May 29, 2019
While there’s a sizable chunk of the population that believes they have a food allergy — and actually don’t — there’s another significant group filled with individuals who have serious food allergies, and deadly ones at that.
For this group — who may feel anxiety or overwhelmed in eating situations — a survey of U.S. Centers of Excellence in Allergy Treatment suggests mental health interventions may be beneficial.
Reuters reports that the survey asked representatives from 28 U.S. Food Allergy Research and Education Clinical Network Centers of Excellence — which includes a network of hospitals (including Children's Hospital of Philadelphia) and clinics — about the presence and availability of mental health care professionals in their practice. They also were asked about their patients’ perception of mental health and food allergies.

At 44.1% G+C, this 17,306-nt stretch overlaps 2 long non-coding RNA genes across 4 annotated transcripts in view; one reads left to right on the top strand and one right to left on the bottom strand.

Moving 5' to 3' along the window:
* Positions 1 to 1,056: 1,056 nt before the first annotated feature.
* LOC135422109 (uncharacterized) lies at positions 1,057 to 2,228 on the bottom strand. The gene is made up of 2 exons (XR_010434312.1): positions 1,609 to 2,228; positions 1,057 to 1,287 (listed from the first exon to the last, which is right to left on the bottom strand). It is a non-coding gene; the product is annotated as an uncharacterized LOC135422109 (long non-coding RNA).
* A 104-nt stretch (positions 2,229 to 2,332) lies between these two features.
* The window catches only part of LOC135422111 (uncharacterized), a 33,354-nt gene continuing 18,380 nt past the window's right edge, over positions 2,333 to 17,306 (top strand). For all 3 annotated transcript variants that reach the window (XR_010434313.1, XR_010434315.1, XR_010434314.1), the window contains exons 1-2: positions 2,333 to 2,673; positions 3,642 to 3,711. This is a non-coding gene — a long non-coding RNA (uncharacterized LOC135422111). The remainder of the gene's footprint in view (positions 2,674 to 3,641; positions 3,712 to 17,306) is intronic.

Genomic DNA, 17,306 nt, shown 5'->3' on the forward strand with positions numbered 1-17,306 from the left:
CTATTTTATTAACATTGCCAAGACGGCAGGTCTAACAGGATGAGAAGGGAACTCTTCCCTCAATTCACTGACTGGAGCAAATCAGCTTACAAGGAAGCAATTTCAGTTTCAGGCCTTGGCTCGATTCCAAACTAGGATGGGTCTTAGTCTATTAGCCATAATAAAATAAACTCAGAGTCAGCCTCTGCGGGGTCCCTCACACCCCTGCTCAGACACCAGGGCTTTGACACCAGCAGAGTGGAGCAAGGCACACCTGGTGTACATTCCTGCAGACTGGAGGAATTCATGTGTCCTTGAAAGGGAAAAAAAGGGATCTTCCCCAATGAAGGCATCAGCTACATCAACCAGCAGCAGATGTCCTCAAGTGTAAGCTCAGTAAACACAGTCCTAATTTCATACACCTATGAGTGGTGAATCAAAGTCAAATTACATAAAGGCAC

Of those 28 sites, the survey found that only five had an on-staff mental health professional in their division; half had a mental health professional in the institution to refer patients to; and four sites had students receiving mental health training for allergy concerns, per Reuters.
Across the board, the representatives believe that mental health support would be beneficial to those suffering from allergies — most notably, such services would be helpful at the time of diagnosis and before food challenges occur, Reuters reports.
View the full report from Reuters here.